The temporomandibular joint (TMJ) acts as a hinge connecting the jaw to the skull’s temporal bones. It’s the reason behind your jaw’s mobility, which is necessary for speaking, chewing, and yawning.
When TMJ disorders occur
When you develop jaw problems or issues with your facial muscles, temporomandibular disorders (TMD) occur. Symptoms of problems with the TMJ include tenderness or even serious pain in the jaw joint area, face, neck or shoulders.
You may notice difficulty moving your mouth properly or opening it wide, weird sounds when chewing or moving the mouth, and facial swelling. The TMJ & Sleep Therapy Centre of Northern Indiana says you may need craniofacial pain management to treat the disorder.
Your treatment options
Many people think that, since TMJ disorders have something to do with the jawbone, those who suffer from it have surgery as their only resort. The truth is they have several treatment options, many of which don’t involve going under the knife. Some involve at-home care, while others dentist-prescribed medications and dental appliances.
To relieve the symptoms of your TMJ disorder, try using cold packs (for 10 minutes) or moist heat (for 5 minutes) several times a day. Eating soft foods (yogurt, scrambled eggs, soup, soft cheeses, and mashed vegetables) will also help relieve pressure and pain from the affected area. Ask your dentist about the best relaxation techniques aimed at loosening up the jaw.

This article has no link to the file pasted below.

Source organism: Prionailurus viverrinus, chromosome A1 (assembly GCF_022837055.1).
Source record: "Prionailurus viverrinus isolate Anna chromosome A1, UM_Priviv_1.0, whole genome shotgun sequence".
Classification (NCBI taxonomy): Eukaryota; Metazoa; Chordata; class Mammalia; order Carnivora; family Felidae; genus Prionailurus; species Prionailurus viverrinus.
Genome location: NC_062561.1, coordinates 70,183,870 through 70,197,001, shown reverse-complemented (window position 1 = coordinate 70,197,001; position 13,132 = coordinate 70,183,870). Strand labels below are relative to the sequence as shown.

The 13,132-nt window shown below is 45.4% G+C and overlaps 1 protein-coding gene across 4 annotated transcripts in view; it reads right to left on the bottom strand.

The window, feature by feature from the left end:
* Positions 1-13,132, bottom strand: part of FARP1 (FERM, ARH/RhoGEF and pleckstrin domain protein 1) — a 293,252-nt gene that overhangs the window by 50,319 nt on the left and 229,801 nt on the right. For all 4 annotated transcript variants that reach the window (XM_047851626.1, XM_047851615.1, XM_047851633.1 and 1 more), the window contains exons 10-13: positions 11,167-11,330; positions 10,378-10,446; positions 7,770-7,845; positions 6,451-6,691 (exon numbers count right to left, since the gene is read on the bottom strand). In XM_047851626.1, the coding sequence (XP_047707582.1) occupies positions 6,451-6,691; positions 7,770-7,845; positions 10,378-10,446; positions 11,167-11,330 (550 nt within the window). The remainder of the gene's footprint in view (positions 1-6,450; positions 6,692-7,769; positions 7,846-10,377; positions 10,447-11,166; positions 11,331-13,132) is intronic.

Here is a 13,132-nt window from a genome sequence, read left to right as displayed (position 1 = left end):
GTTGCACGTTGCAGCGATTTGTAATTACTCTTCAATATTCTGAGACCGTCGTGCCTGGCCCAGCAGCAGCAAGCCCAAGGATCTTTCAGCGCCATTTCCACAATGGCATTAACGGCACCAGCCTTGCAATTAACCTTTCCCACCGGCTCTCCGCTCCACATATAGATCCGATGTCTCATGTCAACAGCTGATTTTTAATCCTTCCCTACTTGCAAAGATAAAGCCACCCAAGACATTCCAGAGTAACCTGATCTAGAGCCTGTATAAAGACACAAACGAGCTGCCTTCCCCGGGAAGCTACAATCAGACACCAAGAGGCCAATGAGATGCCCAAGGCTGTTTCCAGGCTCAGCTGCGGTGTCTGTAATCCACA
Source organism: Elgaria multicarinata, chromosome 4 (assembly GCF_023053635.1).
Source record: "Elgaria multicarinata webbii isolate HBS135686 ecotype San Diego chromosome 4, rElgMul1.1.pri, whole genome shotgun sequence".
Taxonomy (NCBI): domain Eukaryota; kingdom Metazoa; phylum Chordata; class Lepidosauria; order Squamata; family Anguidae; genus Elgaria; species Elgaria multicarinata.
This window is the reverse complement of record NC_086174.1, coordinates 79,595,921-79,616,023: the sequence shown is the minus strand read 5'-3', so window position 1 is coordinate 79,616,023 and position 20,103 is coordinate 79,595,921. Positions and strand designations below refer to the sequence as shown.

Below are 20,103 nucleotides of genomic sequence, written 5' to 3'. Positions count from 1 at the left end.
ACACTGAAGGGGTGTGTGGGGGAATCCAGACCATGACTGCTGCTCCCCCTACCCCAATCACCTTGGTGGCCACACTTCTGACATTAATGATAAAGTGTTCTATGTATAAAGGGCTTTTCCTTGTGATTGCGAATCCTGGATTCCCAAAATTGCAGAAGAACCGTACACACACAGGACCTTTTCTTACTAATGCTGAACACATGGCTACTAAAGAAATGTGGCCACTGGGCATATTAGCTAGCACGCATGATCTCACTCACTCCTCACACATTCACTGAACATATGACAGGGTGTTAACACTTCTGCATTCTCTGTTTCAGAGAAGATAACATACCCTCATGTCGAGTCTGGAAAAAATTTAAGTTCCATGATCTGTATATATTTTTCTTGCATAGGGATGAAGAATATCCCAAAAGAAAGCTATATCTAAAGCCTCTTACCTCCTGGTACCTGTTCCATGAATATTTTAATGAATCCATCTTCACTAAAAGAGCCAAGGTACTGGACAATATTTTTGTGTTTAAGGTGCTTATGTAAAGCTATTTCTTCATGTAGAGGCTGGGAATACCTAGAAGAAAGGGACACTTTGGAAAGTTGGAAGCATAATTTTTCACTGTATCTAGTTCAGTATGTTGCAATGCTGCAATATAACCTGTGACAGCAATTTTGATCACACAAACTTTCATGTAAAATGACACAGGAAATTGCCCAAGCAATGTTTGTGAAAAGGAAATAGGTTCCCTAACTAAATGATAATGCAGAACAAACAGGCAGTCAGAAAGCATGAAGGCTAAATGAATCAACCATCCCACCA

Specialized dental treatments
For faster results, seek specialized treatments from your dentist. In many cases, dental health care experts specializing in these types of disorders recommend the use of night guards or oral splints.
These mouthpieces, made from plastic, prevent the upper teeth from touching the lower teeth, resulting in reduced grinding and clenching. You may also have to undergo non-surgical dental work, such as crowns, bridges, or dental braces, to replace lost teeth.
TMJ disorders may affect the quality of your life, so get treatment as soon as possible.